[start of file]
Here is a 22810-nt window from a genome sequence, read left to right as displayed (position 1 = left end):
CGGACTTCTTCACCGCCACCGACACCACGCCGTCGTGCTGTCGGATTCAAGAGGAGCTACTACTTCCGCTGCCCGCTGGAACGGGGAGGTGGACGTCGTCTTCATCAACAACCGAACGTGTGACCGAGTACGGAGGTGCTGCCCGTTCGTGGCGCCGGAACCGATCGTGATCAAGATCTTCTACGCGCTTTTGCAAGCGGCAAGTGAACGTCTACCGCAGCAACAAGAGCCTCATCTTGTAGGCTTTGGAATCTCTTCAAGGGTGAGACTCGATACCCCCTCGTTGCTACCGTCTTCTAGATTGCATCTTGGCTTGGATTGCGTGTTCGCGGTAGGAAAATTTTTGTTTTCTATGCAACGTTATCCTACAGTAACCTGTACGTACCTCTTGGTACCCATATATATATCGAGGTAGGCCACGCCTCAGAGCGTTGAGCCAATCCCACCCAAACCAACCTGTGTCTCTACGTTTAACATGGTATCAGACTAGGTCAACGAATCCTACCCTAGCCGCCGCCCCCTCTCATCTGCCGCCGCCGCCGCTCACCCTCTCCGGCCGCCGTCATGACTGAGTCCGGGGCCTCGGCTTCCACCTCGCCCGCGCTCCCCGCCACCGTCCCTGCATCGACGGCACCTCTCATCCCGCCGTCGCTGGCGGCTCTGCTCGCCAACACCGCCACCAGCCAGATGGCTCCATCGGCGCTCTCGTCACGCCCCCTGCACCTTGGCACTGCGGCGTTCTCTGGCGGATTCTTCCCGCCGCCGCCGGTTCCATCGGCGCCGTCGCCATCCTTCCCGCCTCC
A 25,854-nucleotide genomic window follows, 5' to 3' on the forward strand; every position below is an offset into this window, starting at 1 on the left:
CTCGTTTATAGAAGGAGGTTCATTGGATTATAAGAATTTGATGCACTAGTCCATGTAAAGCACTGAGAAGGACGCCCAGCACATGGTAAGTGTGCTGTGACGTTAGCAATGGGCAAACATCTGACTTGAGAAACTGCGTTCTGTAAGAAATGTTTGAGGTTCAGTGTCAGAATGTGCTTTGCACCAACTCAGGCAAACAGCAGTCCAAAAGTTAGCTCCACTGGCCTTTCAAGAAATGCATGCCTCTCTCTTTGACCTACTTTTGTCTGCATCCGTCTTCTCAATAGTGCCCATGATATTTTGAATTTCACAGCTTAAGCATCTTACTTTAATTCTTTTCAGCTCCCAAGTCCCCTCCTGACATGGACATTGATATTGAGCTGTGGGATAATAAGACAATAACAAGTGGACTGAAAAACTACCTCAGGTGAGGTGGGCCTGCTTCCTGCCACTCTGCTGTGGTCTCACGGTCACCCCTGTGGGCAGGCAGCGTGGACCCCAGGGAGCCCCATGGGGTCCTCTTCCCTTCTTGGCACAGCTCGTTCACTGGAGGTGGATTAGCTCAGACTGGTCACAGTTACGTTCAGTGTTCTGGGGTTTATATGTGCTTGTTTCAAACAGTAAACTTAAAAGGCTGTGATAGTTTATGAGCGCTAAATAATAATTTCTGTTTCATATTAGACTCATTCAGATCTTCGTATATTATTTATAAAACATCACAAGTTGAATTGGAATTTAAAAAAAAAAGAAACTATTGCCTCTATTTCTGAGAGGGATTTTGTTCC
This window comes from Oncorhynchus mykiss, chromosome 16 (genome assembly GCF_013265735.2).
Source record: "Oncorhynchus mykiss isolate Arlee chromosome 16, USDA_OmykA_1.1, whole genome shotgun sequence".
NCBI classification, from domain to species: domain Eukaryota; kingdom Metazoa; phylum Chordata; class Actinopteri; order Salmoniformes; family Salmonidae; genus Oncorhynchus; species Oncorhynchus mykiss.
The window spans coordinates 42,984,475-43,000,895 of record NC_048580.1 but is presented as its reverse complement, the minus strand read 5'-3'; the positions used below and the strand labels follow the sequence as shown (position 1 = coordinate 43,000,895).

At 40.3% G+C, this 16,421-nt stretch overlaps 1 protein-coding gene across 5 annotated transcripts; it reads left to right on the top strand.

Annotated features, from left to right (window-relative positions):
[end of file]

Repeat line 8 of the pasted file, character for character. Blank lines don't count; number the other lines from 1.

The window spans coordinates 42,984,475-43,000,895 of record NC_048580.1 but is presented as its reverse complement, the minus strand read 5'-3'; the positions used below and the strand labels follow the sequence as shown (position 1 = coordinate 43,000,895).